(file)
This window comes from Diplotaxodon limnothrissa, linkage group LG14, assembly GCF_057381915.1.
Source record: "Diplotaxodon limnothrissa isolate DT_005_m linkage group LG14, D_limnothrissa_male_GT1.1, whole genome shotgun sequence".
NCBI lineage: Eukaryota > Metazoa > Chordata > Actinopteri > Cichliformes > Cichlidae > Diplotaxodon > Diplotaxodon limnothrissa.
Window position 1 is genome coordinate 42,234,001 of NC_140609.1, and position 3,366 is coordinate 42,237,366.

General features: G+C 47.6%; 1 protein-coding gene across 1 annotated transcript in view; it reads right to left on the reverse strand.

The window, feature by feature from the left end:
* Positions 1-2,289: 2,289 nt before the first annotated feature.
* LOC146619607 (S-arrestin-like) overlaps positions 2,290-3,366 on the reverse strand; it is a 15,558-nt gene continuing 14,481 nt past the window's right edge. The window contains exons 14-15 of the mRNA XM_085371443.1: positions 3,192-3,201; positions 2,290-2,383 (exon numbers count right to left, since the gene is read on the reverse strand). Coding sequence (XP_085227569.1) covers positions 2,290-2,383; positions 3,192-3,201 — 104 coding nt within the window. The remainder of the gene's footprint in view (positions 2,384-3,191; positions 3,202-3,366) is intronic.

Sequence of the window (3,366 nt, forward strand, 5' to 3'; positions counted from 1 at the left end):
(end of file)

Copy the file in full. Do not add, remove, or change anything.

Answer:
This window comes from Diplotaxodon limnothrissa, linkage group LG14, assembly GCF_057381915.1.
Source record: "Diplotaxodon limnothrissa isolate DT_005_m linkage group LG14, D_limnothrissa_male_GT1.1, whole genome shotgun sequence".
NCBI lineage: Eukaryota > Metazoa > Chordata > Actinopteri > Cichliformes > Cichlidae > Diplotaxodon > Diplotaxodon limnothrissa.
Window position 1 is genome coordinate 42,234,001 of NC_140609.1, and position 3,366 is coordinate 42,237,366.

General features: G+C 47.6%; 1 protein-coding gene across 1 annotated transcript in view; it reads right to left on the reverse strand.

The window, feature by feature from the left end:
* Positions 1-2,289: 2,289 nt before the first annotated feature.
* LOC146619607 (S-arrestin-like) overlaps positions 2,290-3,366 on the reverse strand; it is a 15,558-nt gene continuing 14,481 nt past the window's right edge. The window contains exons 14-15 of the mRNA XM_085371443.1: positions 3,192-3,201; positions 2,290-2,383 (exon numbers count right to left, since the gene is read on the reverse strand). Coding sequence (XP_085227569.1) covers positions 2,290-2,383; positions 3,192-3,201 — 104 coding nt within the window. The remainder of the gene's footprint in view (positions 2,384-3,191; positions 3,202-3,366) is intronic.

Sequence of the window (3,366 nt, forward strand, 5' to 3'; positions counted from 1 at the left end):